The Mute Anklet is a fine piece of writing and a great read. One cannot put the book down before finishing it. Further, the characters in the book are deeply etched and Radhika Nathan portrays great imagination and artistic abilities. Also, the humorous tidbits in the book add to its charm. Playing with time is a big risk that Radhika has taken. However, she has brilliantly set up the plot against the historical background and has masterfully used the artistic liberties. Though not a great piece of literature, the book is a remarkable piece of writing from a debut author. And, I hope she will come up with more such wonderful reads in coming days.

Publisher: Westland

If you’d like to pick up The Mute Anklet by Radhika Nathan, do consider using our affiliate links at The Mute Anklet at Flipkart or The Mute Anklet  at Amazon. 

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Plus, here’s a giveaway!

Answer this question and you could win yourself a copy of The Mute Anklet!

If you ever wrote a novel about a historical character or an imaginary character in a historical era, who/what would it be around and why?

One lucky commenter wins a cop of The Mute Anklet!

 

An engineer by profession but a writer at heart, I try to seek happiness through

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Comments

6 Comments


  1. I would love to write about a historical character, may be Sai Baba , because his tales are full of humanity and kindness…one of those traits which are severely lacking in the current scenario….In short, his teachings are relevant even today!!

  2. Denna Khumukcham -

    I would like to write about a simple normal middle class character as I love the way how the lives were simple without any fear or stress during those days as per the stories I heard from my grandpa n grandma.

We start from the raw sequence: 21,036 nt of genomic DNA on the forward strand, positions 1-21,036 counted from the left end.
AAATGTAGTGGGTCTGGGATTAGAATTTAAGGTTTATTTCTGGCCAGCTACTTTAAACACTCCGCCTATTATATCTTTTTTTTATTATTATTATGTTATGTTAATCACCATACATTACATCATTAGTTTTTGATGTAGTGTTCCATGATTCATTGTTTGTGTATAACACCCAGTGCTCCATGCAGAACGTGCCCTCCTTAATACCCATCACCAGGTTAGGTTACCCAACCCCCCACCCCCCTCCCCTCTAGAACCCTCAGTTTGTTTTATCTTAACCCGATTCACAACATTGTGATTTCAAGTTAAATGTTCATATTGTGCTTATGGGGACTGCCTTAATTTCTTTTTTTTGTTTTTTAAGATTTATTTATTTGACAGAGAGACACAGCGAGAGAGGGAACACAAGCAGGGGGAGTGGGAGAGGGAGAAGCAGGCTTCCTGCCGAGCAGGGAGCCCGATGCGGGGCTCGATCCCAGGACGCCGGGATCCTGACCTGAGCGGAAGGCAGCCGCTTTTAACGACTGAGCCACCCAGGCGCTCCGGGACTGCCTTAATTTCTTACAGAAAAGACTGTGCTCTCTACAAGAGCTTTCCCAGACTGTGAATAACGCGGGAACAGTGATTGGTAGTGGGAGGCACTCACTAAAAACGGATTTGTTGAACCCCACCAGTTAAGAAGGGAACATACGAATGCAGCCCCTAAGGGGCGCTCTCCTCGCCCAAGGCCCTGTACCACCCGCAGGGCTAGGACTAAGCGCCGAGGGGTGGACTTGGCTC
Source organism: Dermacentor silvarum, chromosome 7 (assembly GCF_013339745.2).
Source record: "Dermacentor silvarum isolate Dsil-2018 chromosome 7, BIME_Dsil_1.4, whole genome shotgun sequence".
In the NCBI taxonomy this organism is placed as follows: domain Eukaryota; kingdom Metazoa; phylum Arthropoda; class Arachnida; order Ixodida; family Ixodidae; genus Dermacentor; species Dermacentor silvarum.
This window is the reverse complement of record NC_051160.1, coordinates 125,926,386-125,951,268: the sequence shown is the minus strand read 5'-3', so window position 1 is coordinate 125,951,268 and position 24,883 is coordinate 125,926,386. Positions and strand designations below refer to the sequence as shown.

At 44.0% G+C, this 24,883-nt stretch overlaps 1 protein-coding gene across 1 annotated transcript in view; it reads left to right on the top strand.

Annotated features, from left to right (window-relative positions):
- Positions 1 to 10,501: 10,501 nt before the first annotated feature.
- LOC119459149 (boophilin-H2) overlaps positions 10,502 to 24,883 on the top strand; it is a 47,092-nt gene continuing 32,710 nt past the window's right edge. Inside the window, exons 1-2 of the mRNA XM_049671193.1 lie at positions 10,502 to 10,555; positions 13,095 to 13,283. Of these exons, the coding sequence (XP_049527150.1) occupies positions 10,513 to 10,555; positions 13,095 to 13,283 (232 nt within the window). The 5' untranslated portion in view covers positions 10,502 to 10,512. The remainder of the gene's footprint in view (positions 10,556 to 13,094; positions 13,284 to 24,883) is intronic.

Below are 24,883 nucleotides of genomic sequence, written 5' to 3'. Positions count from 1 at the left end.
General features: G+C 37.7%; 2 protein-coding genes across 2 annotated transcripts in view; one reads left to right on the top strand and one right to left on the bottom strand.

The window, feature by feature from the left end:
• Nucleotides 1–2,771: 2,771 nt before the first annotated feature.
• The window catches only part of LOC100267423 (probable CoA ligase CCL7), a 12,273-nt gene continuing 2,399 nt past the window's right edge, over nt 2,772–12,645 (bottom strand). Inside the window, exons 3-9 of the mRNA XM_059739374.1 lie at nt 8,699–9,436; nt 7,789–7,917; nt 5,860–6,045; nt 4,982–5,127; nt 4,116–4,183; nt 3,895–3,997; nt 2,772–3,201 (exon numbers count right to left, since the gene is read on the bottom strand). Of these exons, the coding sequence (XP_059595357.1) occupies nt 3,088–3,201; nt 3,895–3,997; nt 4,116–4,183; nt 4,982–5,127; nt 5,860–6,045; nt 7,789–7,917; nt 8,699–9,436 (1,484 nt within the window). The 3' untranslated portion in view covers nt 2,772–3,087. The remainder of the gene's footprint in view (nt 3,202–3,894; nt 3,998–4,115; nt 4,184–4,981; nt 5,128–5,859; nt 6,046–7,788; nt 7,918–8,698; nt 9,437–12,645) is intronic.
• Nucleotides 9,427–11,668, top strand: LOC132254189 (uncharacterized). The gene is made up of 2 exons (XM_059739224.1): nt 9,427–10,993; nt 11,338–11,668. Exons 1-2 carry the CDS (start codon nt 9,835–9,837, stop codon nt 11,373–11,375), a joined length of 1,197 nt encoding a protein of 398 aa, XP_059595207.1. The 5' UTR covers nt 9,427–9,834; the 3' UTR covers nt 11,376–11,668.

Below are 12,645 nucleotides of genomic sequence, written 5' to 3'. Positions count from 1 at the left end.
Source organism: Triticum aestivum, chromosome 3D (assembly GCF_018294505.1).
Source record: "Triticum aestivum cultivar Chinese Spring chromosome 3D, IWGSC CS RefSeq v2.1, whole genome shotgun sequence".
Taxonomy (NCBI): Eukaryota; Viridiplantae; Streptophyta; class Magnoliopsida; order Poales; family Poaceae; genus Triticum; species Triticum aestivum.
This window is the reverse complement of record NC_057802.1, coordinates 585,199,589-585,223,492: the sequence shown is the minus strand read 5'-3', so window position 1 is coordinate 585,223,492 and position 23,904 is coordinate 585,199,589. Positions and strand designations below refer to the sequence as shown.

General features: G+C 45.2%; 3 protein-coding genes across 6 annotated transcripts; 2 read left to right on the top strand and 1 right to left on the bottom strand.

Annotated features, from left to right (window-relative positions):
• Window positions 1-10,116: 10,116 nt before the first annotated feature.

3. I would want to pick either an existing misinterpreted/ misunderstood female from Mahabharata or Ramayana or any mythological stories and give her a new identity. Portray her and her story that is apt for the present era. or I would want to continue a mythological character’s story imagining how his/her next generations would have survived in the present world.

  4. I m fascinated by Mahabharata. But with a twist… It will be the story of the friendship of Krishna n draupadi, who wanted all the power, hence played all the hi cards diplomatically n cunningly to start the kurukshetra war. It was a game of power much higher than the rich of pandavas n kauravas n the grandmaster was none other than Krishna with the help of Draupadi.

  5. I would write about the strict horoscope matching by Brahmins where sects /subsect/ gothra, language, family background, dowry expectations, age restrictions( male should be older than female), monetary income( male having more income), height, weight, looks, color..so many things skewed up that there is no room for intellect, individuality, feelings, chemistry, sharing of personal values..these are lost in narrowing down the prospects for marriage

  6. Different People, Different Thoughts. One cannot know who their biological mother and/ father is until & unless told by her. My point is we cannot ignore or object our Puranas, unless and until we have any solid proofs/ points to defend our statements. Personal opinions/ assumptions would mostly be baseless and cannot be trusted up on or considered for further arguments.

    Nevertheless, if you got time, patience and willingness to know about ‘Draupadi’, you can visit my blog and comment.

    In fact, there are many shrines for Goddess Draupadi, spread in Andhra Pradesh, Tamil Nadu and Karnataka. One of the shrines, where She is a Grama-Devatha and Kula-Devatha to many, is located in one of the small villages of Tamil Nadu.

    The village is named KONDAL, Mayiladuthurai Taluk, Nagapattinam District, Nidur P.O, Tamil Nadu.

    http://blog.thitherwards.com/draupadi/

    Draupadi Amman Thunai – May you all be BLESSED by HER grace!!